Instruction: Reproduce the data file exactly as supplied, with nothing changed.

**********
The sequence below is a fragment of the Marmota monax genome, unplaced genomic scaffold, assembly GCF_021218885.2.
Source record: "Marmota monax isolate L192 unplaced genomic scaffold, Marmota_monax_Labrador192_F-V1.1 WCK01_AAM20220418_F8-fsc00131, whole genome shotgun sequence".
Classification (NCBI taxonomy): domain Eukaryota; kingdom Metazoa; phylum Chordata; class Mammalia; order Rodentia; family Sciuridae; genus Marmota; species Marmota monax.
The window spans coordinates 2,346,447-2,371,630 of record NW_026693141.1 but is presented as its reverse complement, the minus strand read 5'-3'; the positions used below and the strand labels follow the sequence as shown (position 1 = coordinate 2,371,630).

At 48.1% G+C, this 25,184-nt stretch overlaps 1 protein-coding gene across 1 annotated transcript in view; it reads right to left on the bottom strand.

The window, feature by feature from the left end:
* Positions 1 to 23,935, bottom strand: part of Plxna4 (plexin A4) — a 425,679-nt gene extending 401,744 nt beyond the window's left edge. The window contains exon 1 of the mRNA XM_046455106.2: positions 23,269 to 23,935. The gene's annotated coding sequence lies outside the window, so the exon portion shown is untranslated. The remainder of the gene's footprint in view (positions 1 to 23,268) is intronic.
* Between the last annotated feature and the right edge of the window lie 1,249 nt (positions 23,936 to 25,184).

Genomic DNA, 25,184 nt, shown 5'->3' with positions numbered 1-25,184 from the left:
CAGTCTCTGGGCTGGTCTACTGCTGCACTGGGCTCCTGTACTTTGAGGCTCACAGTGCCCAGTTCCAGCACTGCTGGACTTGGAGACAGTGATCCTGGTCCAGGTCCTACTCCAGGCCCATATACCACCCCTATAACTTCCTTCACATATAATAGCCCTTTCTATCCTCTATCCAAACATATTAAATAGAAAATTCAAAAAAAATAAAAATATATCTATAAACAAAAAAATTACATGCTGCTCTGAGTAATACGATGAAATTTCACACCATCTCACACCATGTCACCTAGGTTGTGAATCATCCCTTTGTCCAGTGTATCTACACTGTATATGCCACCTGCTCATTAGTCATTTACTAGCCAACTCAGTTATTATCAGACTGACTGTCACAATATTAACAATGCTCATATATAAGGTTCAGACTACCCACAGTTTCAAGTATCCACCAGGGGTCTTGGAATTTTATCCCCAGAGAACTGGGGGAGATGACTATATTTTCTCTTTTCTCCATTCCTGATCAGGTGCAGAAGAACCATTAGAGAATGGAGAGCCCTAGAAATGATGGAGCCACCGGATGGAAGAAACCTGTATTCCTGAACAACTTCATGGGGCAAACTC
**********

The sequence below is a fragment of the Marmota monax genome, unplaced genomic scaffold, assembly GCF_021218885.2.
Source record: "Marmota monax isolate L192 unplaced genomic scaffold, Marmota_monax_Labrador192_F-V1.1 WCK01_AAM20220418_F8-fsc00131, whole genome shotgun sequence".
Classification (NCBI taxonomy): domain Eukaryota; kingdom Metazoa; phylum Chordata; class Mammalia; order Rodentia; family Sciuridae; genus Marmota; species Marmota monax.
The window spans coordinates 2,346,447-2,371,630 of record NW_026693141.1 but is presented as its reverse complement, the minus strand read 5'-3'; the positions used below and the strand labels follow the sequence as shown (position 1 = coordinate 2,371,630).

At 48.1% G+C, this 25,184-nt stretch overlaps 1 protein-coding gene across 1 annotated transcript in view; it reads right to left on the bottom strand.

The window, feature by feature from the left end:
* Positions 1 to 23,935, bottom strand: part of Plxna4 (plexin A4) — a 425,679-nt gene extending 401,744 nt beyond the window's left edge. The window contains exon 1 of the mRNA XM_046455106.2: positions 23,269 to 23,935. The gene's annotated coding sequence lies outside the window, so the exon portion shown is untranslated. The remainder of the gene's footprint in view (positions 1 to 23,268) is intronic.
* Between the last annotated feature and the right edge of the window lie 1,249 nt (positions 23,936 to 25,184).

Genomic DNA, 25,184 nt, shown 5'->3' with positions numbered 1-25,184 from the left:
CAGTCTCTGGGCTGGTCTACTGCTGCACTGGGCTCCTGTACTTTGAGGCTCACAGTGCCCAGTTCCAGCACTGCTGGACTTGGAGACAGTGATCCTGGTCCAGGTCCTACTCCAGGCCCATATACCACCCCTATAACTTCCTTCACATATAATAGCCCTTTCTATCCTCTATCCAAACATATTAAATAGAAAATTCAAAAAAAATAAAAATATATCTATAAACAAAAAAATTACATGCTGCTCTGAGTAATACGATGAAATTTCACACCATCTCACACCATGTCACCTAGGTTGTGAATCATCCCTTTGTCCAGTGTATCTACACTGTATATGCCACCTGCTCATTAGTCATTTACTAGCCAACTCAGTTATTATCAGACTGACTGTCACAATATTAACAATGCTCATATATAAGGTTCAGACTACCCACAGTTTCAAGTATCCACCAGGGGTCTTGGAATTTTATCCCCAGAGAACTGGGGGAGATGACTATATTTTCTCTTTTCTCCATTCCTGATCAGGTGCAGAAGAACCATTAGAGAATGGAGAGCCCTAGAAATGATGGAGCCACCGGATGGAAGAAACCTGTATTCCTGAACAACTTCATGGGGCAAACTC